This biography of the seventh director of the National Park Service brings to life one of the most colorful, powerful, and politically astute people to hold this position. George B. Hartzog Jr. served during an exciting and volatile era in American history. Appointed in 1964 by Secretary of the Interior Stewart Udall, he benefited from a rare combination of circumstances that favored his vision, which was congenial with both President Lyndon Johnson's "Great Society" and Udall's robust environmentalism.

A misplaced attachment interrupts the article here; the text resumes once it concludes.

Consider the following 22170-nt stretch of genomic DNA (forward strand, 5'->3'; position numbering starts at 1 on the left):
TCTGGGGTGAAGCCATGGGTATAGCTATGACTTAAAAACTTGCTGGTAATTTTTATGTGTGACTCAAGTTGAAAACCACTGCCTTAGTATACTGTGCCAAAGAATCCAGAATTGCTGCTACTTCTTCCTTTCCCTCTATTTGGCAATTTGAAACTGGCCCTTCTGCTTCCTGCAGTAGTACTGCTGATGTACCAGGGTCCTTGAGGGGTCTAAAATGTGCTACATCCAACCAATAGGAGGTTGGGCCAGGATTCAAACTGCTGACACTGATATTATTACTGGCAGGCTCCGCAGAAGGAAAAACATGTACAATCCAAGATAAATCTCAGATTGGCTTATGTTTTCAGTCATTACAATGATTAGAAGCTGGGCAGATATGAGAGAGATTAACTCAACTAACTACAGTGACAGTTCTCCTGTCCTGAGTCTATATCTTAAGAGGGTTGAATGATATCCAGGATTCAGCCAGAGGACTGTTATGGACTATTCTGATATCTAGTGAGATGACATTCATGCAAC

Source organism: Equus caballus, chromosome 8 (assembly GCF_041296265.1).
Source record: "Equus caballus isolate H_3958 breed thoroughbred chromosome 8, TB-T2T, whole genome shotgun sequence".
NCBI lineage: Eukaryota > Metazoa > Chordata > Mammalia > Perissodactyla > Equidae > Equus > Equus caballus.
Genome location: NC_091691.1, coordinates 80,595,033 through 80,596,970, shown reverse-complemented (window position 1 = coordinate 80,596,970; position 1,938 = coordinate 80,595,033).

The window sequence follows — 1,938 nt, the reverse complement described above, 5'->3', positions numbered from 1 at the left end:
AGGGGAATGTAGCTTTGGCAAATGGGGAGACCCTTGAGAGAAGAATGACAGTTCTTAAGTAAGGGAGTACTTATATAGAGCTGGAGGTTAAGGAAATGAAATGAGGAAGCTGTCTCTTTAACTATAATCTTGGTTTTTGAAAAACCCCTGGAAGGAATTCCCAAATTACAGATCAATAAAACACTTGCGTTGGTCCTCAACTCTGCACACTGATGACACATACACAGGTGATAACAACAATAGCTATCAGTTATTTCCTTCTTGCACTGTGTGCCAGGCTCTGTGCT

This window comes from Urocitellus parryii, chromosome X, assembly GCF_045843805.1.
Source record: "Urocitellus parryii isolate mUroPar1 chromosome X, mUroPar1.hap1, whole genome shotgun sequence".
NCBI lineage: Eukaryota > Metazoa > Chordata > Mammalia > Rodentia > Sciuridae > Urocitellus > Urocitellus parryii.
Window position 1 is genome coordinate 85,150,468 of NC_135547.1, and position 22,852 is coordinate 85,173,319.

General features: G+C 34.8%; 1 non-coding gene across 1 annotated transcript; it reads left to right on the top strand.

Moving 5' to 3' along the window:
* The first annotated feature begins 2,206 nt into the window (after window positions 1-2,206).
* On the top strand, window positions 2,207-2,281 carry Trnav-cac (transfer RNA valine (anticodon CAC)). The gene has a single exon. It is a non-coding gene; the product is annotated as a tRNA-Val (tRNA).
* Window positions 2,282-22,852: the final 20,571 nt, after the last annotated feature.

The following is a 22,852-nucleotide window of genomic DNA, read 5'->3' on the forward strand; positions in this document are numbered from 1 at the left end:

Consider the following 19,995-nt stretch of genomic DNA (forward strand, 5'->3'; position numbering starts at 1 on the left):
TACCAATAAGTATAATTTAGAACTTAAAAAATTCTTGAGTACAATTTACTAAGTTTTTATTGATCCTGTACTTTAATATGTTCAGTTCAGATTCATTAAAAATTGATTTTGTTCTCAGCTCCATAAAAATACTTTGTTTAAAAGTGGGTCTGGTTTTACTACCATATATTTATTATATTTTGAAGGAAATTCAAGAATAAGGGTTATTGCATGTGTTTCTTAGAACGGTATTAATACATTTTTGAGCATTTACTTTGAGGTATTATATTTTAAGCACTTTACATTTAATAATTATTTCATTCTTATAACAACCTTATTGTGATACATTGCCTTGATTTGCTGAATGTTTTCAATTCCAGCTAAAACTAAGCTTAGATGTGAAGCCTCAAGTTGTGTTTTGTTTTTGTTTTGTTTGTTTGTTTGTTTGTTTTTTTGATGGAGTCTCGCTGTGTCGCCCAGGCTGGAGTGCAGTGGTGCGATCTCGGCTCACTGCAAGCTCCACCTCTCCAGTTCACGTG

Hartzog led the largest expansion of the National Park System in history and developed social programs that gave the Service new complexion. During his nine-year tenure, the system grew by seventy-two units totaling 2.7 million acres including not just national parks, but historical and archaeological monuments and sites, recreation areas, seashores, riverways, memorials, and cultural units celebrating minority experiences in America. In addition, Hartzog sought to make national parks relevant and responsive to the nation's changing needs.
Kathy Mengak taught outdoor recreation classes for fourteen years before moving to Georgia where she writes and works for the University of Georgia.